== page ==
New Jersey Bill Offers Relief to Vulnerable Animals and the Shelters Caring for Them

April 4, 2022

a pitbull on a leash in park

Millions of pets enter America’s animal shelters each year. Some of these animals have been lawfully seized from dogfighting rings, hoarding situations, puppy mills or other circumstances of suspected animal cruelty. 

Though they have been removed from immediate danger and are housed in animal shelters, these animals remain the property of their owners and in “legal limbo” while their court cases resolve. This process can take months or years. Even with high-quality care, animals confined in shelters often develop extreme stress and behavioral problems during this drawn-out waiting period. Additionally, holding seized animals for long periods of time is expensive. These costs can prevent shelters from providing crucial services to their communities and assisting in future investigations, which means fewer animals saved. 

Currently, taxpayers and generous donors help shelters with donations of time, money and supplies. But for victims of cruelty, there is another solution: Cost of Animal Care laws.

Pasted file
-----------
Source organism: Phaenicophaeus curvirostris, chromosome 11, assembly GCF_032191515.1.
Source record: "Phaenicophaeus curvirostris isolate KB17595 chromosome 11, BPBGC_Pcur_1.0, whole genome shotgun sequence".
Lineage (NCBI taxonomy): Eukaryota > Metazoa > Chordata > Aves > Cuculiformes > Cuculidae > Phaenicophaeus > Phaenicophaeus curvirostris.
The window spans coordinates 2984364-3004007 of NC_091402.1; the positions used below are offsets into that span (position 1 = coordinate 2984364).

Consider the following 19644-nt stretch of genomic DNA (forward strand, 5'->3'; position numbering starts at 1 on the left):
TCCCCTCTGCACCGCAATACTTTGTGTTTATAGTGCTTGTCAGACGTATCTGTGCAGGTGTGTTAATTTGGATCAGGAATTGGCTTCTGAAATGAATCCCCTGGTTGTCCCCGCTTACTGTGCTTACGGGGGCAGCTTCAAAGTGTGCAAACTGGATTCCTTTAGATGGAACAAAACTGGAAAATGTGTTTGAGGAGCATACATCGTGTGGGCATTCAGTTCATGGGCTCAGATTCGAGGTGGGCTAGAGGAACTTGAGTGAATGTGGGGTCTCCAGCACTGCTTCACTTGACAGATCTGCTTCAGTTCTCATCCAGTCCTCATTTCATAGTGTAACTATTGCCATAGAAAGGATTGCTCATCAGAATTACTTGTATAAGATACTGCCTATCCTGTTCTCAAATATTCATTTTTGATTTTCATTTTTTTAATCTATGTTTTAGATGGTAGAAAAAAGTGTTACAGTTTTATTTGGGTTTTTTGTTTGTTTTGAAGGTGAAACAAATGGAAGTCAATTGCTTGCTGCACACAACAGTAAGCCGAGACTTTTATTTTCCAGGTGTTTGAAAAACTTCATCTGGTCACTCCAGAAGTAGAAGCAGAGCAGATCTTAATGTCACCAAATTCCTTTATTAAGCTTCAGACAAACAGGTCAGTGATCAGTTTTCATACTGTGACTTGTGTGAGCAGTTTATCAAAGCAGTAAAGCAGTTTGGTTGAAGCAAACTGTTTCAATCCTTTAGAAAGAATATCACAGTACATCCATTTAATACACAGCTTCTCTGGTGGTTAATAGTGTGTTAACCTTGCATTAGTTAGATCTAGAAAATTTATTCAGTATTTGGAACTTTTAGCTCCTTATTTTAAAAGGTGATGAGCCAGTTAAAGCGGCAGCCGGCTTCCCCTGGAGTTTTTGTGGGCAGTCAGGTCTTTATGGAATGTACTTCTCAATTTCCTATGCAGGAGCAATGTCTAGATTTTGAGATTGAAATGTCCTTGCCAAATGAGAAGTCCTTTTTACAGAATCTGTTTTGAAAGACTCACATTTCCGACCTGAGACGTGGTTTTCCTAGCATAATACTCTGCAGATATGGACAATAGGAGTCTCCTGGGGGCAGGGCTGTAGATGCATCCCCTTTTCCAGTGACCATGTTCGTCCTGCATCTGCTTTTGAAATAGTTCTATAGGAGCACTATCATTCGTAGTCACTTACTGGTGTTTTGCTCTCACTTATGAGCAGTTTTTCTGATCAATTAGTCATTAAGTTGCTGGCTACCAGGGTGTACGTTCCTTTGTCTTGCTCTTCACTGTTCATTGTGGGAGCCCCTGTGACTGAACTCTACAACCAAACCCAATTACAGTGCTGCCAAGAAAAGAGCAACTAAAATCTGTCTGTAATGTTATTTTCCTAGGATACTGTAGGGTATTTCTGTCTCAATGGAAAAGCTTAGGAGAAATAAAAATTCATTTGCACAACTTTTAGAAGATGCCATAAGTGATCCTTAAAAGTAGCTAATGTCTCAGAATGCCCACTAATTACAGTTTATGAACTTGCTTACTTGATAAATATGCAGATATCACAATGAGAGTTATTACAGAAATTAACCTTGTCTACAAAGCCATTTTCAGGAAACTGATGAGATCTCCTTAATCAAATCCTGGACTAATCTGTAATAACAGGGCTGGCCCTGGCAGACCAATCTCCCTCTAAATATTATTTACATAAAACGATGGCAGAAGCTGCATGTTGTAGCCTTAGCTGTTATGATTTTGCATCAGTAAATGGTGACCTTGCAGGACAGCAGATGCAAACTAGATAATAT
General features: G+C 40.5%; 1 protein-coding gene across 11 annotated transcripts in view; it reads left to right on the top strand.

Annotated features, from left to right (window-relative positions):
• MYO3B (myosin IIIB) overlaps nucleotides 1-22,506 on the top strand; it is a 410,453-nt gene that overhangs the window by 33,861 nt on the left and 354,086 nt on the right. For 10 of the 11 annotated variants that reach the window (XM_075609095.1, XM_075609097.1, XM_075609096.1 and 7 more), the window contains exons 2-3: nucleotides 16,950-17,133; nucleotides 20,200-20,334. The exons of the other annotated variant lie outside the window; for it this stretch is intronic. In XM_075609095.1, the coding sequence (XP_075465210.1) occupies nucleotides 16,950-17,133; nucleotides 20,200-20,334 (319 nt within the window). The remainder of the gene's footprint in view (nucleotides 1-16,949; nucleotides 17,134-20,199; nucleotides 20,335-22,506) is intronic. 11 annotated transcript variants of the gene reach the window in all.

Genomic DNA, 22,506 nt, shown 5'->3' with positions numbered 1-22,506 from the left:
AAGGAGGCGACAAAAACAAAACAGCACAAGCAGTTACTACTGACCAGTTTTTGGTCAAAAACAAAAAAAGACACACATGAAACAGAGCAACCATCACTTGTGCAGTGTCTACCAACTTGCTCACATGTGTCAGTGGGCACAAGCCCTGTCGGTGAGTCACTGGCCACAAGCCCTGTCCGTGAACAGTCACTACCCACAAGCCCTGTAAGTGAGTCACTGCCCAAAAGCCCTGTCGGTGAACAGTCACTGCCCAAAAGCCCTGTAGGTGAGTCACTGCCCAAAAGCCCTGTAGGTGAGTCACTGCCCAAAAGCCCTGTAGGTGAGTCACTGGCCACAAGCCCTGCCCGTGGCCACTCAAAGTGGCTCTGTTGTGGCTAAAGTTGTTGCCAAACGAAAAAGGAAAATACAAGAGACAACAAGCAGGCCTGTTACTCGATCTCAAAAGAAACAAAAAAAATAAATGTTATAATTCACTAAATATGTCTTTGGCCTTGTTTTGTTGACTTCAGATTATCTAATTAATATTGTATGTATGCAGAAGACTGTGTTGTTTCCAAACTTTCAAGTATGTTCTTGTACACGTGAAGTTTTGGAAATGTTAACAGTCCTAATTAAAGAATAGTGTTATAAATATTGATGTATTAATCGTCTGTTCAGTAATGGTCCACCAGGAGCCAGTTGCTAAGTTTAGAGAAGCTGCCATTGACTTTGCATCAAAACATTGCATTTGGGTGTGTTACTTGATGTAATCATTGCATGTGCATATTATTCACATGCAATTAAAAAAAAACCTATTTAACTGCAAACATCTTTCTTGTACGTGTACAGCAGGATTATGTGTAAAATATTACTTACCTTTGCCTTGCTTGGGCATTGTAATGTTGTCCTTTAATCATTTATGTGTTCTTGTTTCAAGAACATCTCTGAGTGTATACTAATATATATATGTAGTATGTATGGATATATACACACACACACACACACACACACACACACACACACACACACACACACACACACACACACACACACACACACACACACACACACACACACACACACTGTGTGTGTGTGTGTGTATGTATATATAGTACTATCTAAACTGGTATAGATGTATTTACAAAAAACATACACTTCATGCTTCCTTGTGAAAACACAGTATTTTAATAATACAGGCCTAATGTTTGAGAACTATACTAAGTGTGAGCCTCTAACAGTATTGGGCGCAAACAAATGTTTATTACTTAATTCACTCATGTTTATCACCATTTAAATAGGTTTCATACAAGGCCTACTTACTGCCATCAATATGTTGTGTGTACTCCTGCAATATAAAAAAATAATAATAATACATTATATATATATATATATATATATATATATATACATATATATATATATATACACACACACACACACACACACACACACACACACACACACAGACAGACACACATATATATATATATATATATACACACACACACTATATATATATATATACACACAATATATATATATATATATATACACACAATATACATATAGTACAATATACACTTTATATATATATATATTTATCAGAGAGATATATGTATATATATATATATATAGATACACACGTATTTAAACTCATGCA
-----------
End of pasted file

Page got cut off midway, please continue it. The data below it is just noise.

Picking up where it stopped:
New Jersey’s Lifesaving Bill

New Jersey legislation sponsored by Senator Patrick Diegnan and Assemblyman Raj Mukherji—S.981/A.2354—would reduce the financial burden faced by the state’s animal shelters and expedite the road to recovery for vulnerable animals. It is making progress; this bill just passed the NJ State Senate with unanimous support and now awaits votes by the NJ Assembly Agriculture Committee and full Assembly! 

This lifesaving legislation would create a civil hearing process for shelters to seek reasonable, ongoing animal care expenses from pet owners whose animals have been lawfully removed from the home for the animals’ protection. To determine if awarding these expenses would be legally appropriate, the court would consider evidence such as:

  • the animal’s condition at the time of seizure.
  • the conditions under which the animal was kept by the owner.
  • the veterinary care the owner provided (or did not provide).

Most states have a cost of animal care law, including Connecticut and New York, whose laws recently helped expedite the rehabilitation and rescue of almost 100 dogfighting victims. Until New Jersey passes its own Cost of Animal Care law, cash-strapped shelters will struggle to support their communities, and many animal victims won’t be able to get the new homes they deserve for months or even years to come, if at all.

What You Can Do

New Jersey residents, help us continue the momentum by urging your legislators to cosponsor and pass this lifesaving bill. 

Not a resident of New Jersey, but want to advocate for animals in your state? Email [email protected] today!